Over at the Gospel Coalition, Trevin Wax has warned us against what he calls the Puritan paralysis: that crippling, morbid self-analysis – what Mr Wax calls hyper-introspection – that directs all our spiritual attention toward self and our efforts rather than toward Christ as the object of saving faith, and so cuts the nerve of Christian service as assured saints. He writes:
We can avoid this type of introspection by avoiding the pitfalls of some of the Puritans. Though the Reformers sought to emphasize the assurance we can have because of God’s grace in election and salvation, their descendants sometimes undercut the beauty of assurance by stressing the fruit of sanctification more than the fact of justification. Self-examination was a “descending into our own hearts” to root out every possible sinful tendency and desire.Beware the paralysis that comes from this type of introspection. If our goal is to discover, analyze, and root out every aspect of sinfulness in our hearts, then we will never come to the end of the task.
Of course, Mr Wax is correct to say that there can be a morbid introspection that turns our eyes upon self for the evidences and away from Christ for the foundation, and that some Puritans and others in the Puritan tradition opened a door for those so inclined to head in that direction. Some readers may know of the treatment by Thomas Shepard (1605-1649) of the parable of the ten virgins, in which he compares at length those without oil and those with oil in their lamps, emphasising how positively and creditably like one another they were outwardly, and yet some were lost when the Bridegroom arrived, prompting the lament from one wounded soul, “Oh, to be one of Shepard’s hypocrites!” While there is much of value in the book, the suggestion is that the realities of faith were so parsed down that the tender conscience might look at genuine marks of salvation in the life and explain them away, so losing assurance. And, of course, we should not forget that these same charges have been laid against Jonathan Edwards book on The Religious Affections, which takes a similar approach of analysing those things which are and are not genuine indicators of the saving work of the Spirit. As the good advice goes, “For every one look at yourself, take ten looks to Jesus Christ.”Mark Jones has gone helpfully into bat in the comments to provide something of a balance. Mr Jones points back to the historic Puritan position, summarised, for example, in the 1689 Baptist Confession of Faith:
This certainty is not a bare conjectural, and probable persuasion, grounded upon a fallible hope; but an infallible assurance of faith founded on the blood and righteousness of Christ revealed in the Gospel; and also upon the inward evidence of those graces of the Spirit unto which promises are made, and on the testimony of the Spirit of adoption, witnessing with our spirits that we are the children of God; and as a fruit thereof keeping the heart both humble and holy.
Here there is a clear and balanced statement about the nature and foundation of the assurance of salvation, because the root of saving faith always produces in its season the fruit of good works. One of the evidences that we are in Christ is that, under the influence of the Holy Spirit, we become more like Christ. If there is no fruit in the life – and, of course, that statement itself needs to be explained and qualified – then we have no grounds for concluding that a man is walking with God. Healthy saints are holy saints, not forgetting that the grounds on which their good deeds are accepted in the sight of God remains their relationship with his beloved Son.Indeed, Mr Wax is operating on precisely this principle in his post. Again, he says,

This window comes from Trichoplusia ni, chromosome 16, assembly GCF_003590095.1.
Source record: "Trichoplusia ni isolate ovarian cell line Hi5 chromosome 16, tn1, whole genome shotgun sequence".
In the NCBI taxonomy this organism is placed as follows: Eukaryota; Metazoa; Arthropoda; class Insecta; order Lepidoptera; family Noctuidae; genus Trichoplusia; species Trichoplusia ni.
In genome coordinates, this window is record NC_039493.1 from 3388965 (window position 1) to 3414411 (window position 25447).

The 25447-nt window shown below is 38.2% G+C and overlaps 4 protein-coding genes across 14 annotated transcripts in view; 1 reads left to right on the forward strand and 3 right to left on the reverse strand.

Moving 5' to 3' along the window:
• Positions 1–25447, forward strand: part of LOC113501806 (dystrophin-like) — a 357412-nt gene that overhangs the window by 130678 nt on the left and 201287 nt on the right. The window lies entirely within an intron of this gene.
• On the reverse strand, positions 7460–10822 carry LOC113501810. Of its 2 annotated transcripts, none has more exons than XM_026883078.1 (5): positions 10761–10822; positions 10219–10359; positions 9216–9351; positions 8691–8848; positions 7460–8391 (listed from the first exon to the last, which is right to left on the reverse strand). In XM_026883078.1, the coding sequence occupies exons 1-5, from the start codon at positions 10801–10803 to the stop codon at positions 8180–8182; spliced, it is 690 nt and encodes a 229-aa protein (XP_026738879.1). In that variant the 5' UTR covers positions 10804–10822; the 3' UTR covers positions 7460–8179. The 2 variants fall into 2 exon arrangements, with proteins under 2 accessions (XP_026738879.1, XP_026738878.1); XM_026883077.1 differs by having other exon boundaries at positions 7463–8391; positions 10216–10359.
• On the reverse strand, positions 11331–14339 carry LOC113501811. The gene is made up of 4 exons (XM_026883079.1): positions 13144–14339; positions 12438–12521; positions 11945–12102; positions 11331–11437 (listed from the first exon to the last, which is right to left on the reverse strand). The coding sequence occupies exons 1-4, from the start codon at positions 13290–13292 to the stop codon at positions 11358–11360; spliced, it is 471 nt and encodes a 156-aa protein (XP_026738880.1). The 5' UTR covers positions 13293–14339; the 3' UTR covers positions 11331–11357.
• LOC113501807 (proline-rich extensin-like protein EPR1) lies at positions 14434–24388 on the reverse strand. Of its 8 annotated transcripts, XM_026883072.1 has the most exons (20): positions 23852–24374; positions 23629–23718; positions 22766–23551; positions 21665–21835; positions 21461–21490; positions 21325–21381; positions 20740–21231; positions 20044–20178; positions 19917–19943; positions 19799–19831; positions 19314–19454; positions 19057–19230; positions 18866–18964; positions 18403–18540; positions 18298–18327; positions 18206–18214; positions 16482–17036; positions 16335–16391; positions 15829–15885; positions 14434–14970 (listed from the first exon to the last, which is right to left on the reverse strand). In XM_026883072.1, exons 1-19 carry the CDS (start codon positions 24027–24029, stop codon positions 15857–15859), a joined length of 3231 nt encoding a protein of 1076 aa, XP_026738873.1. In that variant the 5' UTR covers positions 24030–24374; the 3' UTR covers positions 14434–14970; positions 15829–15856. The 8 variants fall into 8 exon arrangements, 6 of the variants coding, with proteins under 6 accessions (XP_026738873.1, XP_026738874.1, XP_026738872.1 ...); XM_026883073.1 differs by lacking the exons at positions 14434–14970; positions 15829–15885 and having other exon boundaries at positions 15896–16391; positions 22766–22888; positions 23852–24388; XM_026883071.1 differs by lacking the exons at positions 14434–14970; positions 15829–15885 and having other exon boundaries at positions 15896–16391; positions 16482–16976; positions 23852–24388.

To be clear, in warning against the Puritan paralysis, I am not saying we should never engage in self-examination. Self-examination in light of the Scriptures is appropriate and necessary for every believer. The Apostle Paul calls us to this discipline (2 Cor. 13:5).But our self-examination needs to take place in light of Romans 8: There is therefore now no condemnation for those who are in Christ Jesus.
But what is his premise, in terms of his post? Healthy saints are not overly introspective but properly missional, having a Biblically balanced perspective on Christ and themselves, a Scripturally informed understanding of the grounds of their relationship with God in Christ. So, are you too introspective? Have you allowed your missiological effectiveness to be thwarted by this? Are you looking too much to yourself and not enough to Christ?The trouble is that a tender conscience might take these very questions and make them the grounds of the self-same problem that Mr Wax contends against. If “Satan loves to take the tender conscience and stir up doubt of salvation, doubt of sanctification, and doubt of progression in holiness,” then he can do so as well with these things as anything else.John Owen – a Puritan, you know – somewhere says that it is the trouble of the preacher that when the terrors of the law are proclaimed, they too often seem to wash over those who ought to tremble under them while those who have no cause to fear are deeply troubled; by the same token, when the preacher ministers comforts to believers they are swiftly embraced by those who have no right to them and rejected by the very saints who most need them, as outside their entitlement. This is the battle that every shepherd of the sheep faces: to explain and apply the truth with that proper discrimination that brings needful truth to bear on needy souls, with prayer that the Holy Spirit will so make it plain as to accomplish the purposes of almighty God in his proper time.